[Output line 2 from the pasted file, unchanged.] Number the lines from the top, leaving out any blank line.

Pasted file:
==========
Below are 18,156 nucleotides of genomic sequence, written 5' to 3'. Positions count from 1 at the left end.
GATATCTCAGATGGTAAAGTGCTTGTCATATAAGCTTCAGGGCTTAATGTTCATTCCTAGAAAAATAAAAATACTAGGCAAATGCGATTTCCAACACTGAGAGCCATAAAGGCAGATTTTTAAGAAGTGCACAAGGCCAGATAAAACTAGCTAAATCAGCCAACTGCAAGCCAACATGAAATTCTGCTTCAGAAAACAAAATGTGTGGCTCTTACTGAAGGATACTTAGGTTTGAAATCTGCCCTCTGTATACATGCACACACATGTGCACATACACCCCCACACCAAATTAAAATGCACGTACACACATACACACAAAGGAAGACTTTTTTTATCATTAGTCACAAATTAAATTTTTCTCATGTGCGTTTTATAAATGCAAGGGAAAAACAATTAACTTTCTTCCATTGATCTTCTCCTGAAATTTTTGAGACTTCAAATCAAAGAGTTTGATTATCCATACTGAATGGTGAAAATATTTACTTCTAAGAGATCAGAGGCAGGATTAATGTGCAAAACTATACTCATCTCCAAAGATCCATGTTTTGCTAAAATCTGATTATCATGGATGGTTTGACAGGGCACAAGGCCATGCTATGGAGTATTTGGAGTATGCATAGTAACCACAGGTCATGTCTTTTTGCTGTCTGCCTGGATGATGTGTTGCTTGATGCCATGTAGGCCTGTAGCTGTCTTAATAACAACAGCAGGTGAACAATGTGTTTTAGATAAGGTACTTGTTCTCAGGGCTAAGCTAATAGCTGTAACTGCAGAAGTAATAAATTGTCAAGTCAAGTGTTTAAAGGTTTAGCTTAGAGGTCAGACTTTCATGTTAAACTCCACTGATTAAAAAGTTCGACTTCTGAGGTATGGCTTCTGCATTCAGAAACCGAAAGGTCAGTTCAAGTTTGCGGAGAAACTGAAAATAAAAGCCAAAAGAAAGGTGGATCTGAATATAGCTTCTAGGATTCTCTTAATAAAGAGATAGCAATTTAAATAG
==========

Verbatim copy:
GATATCTCAGATGGTAAAGTGCTTGTCATATAAGCTTCAGGGCTTAATGTTCATTCCTAGAAAAATAAAAATACTAGGCAAATGCGATTTCCAACACTGAGAGCCATAAAGGCAGATTTTTAAGAAGTGCACAAGGCCAGATAAAACTAGCTAAATCAGCCAACTGCAAGCCAACATGAAATTCTGCTTCAGAAAACAAAATGTGTGGCTCTTACTGAAGGATACTTAGGTTTGAAATCTGCCCTCTGTATACATGCACACACATGTGCACATACACCCCCACACCAAATTAAAATGCACGTACACACATACACACAAAGGAAGACTTTTTTTATCATTAGTCACAAATTAAATTTTTCTCATGTGCGTTTTATAAATGCAAGGGAAAAACAATTAACTTTCTTCCATTGATCTTCTCCTGAAATTTTTGAGACTTCAAATCAAAGAGTTTGATTATCCATACTGAATGGTGAAAATATTTACTTCTAAGAGATCAGAGGCAGGATTAATGTGCAAAACTATACTCATCTCCAAAGATCCATGTTTTGCTAAAATCTGATTATCATGGATGGTTTGACAGGGCACAAGGCCATGCTATGGAGTATTTGGAGTATGCATAGTAACCACAGGTCATGTCTTTTTGCTGTCTGCCTGGATGATGTGTTGCTTGATGCCATGTAGGCCTGTAGCTGTCTTAATAACAACAGCAGGTGAACAATGTGTTTTAGATAAGGTACTTGTTCTCAGGGCTAAGCTAATAGCTGTAACTGCAGAAGTAATAAATTGTCAAGTCAAGTGTTTAAAGGTTTAGCTTAGAGGTCAGACTTTCATGTTAAACTCCACTGATTAAAAAGTTCGACTTCTGAGGTATGGCTTCTGCATTCAGAAACCGAAAGGTCAGTTCAAGTTTGCGGAGAAACTGAAAATAAAAGCCAAAAGAAAGGTGGATCTGAATATAGCTTCTAGGATTCTCTTAATAAAGAGATAGCAATTTAAATAG